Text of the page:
By Julie Chatelain and Simon Lacroix
We have now walked over 350 kilometres from St. John’s. For the most part, the quality of this Trail section has been reasonable. But in the last few days it has deteriorated. We are finding sections of very rough road, loose rocks, and large flooded sections with ruts. Entering Gambo two days ago, we had to remove our shoes and socks to wade through a flooded section. There is no shortage of water. Lakes, ponds, streams and bog abound. Our data for the upcoming sections show rougher road sections. This will no doubt slow us down somewhat. No worries, one step at a time.
Our stop in Arnold’s Cove helped get us well rested and we headed off toward Clarenville, our next supply stop. We’ve managed to walk an average of 30 kilometres per day. Our legs and feet feel sore by the end of the day but each afternoon we set up camp, prep our evening meal and rest until the next morning. We strongly believe that those 10-12 hours of resting allows our bodies to recuperate. Every morning, we are refreshed and ready to go again.
Unexpectedly, even on remote sections on the Trail, we are not alone. Since leaving Conception Bay (the day after leaving St John‘s), the Trail has been open to ATVs. In some sections between smaller communities, the Trail is on roadway. This allows us to meet many locals. Some just slow down and wave, while many others stop for a conversation. The two brothers we met before entering Clarenville were funny. Mark and Daryl (we asked where the other brother Daryl was, but the Bob Newhart humour did not translate) were going fishing, they offered us some water (not their beer) and safety tips for the Trail ahead.
In Port Blanford, a storm was brewing and Simon booked us a cabin at By D’ Bay Cabins. The ladies there fussed over us to no end and gave us the best cabin for the smallest price. We were called ‘love, darling, and honey’ a lot.
Arriving in Terra Nova, we stopped at the small market to resupply. The lady there informed us about the snowstorm brewing for the next two days. She asked a few local hunters about the distance to a possible warming cabin along the Trail. “You should stop there for the night,” she suggested. It was going to be a marathon day (42 kilometres) but we did manage to get there before the storm hit. Along the way, an older fellow with an oxygen tank stopped his ATV and warned us about the mother bear and cubs in the area. We never saw the mother and cubs but did run in to three other bears. We would meet the older man again just upon arriving in Gander. He stopped again to ask how we were doing and was very sweet. That night, there was a full-on snowstorm with nasty gusts shaking the cabin.
Our stay in the warming cabin was heavenly. It was just a shack, with an old rusty wood stove but to us it was a castle. Simon got the fire started; we dried our gear and heated our meal on the stove and we were warm and toasty for the night and the next day. The only full-time resident of the Maccles Lake area, Jason, came by to check on us. He had seen the smoke from the chimney and was curious. Jason was originally from Alberta but had come here to live with his son. He built furniture and hunted for his living. He offered to drive us into Terra Nova if we needed some supplies. While we waited out the storm, we got to meet 17 more ATVers! The first group were younger men on a week long trek from St. John’s to Channel-Port aux Basques. They were having a grand time and spent an hour with us warming up and eating moose jerky (which was really good). Next came Murdoch from the town of Fortune. This 76-year-young-man was ahead of his group and warmed himself while waiting for his team to catch up. He spoke of his life, his love of running, nature, and clean living. He was an example we should all follow. His team arrived and we shared another hour with them. The weather didn’t dampen any of their spirits.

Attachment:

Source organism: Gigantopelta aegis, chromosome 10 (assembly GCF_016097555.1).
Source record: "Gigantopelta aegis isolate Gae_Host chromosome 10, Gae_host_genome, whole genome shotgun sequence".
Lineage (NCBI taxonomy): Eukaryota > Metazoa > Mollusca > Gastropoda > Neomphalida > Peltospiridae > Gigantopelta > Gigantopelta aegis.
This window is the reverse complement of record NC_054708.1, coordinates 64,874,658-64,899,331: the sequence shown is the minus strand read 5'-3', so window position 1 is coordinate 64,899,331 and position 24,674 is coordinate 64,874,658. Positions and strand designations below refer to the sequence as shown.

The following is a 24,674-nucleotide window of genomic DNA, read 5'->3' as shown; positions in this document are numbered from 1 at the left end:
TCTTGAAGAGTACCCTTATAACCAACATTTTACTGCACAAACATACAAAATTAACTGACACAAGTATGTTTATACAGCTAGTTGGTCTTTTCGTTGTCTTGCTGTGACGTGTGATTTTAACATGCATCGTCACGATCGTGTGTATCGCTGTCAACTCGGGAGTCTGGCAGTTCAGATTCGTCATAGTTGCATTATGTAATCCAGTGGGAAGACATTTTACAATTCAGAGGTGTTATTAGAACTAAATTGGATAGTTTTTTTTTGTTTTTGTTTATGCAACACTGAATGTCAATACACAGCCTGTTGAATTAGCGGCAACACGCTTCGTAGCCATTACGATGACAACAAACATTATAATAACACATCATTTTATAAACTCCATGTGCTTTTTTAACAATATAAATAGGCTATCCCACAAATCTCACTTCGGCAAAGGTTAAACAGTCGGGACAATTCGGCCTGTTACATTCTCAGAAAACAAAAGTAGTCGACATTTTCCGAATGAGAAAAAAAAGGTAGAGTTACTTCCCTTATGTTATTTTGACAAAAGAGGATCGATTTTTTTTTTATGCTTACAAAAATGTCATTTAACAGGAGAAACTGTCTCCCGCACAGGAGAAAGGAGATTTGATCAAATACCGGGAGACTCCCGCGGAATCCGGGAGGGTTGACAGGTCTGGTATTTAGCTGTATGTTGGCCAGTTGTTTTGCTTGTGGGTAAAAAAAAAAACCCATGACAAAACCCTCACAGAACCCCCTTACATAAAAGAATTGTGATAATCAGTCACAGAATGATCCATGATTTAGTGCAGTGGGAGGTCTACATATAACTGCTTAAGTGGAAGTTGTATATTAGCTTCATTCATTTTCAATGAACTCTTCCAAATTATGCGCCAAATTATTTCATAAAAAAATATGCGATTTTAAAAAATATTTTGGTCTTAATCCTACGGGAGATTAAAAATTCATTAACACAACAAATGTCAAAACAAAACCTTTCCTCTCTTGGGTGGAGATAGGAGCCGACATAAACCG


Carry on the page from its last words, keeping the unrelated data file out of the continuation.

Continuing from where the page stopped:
On June 27, the morning was crisp and the sky blue. We were off again. The Trail in this section was amazing. A local took it upon himself to clear the road of debris. Walking was easy and we could look up and enjoy our surroundings.
As we neared Gambo, we started thinking about brunch. We stopped in at Cashin’s Chestnut Tree Café where the owner, Billy, served a mean breakfast tray: eggs, ham, bologna, potatoes, homemade raisin bread, fruit, yogurt and Figgy Duff (amazing spicy bread with syrup). Wow, it was so good! It fuelled our afternoon walk. Billy had moved back to his hometown to take care of his mom and open this delightful restaurant.
After camping in the middle of bog we woke to clouds of mosquitoes. So, without wasting time we headed off for one more long day into Gander. We are staying here for two days to rest as Simon got the cold I (Julie) had earlier this trip. Gander has a rich aviation history. One of the most notable and poignant moments was on 9/11, when the town welcomed 6,700 strangers from 80 or so countries into their homes as their planes were diverted from the US. Businesses and residents hosted people from all over in there small community, doubling their population overnight. Tomorrow we’ll check out the aviation museum and think of our friend Shirley.
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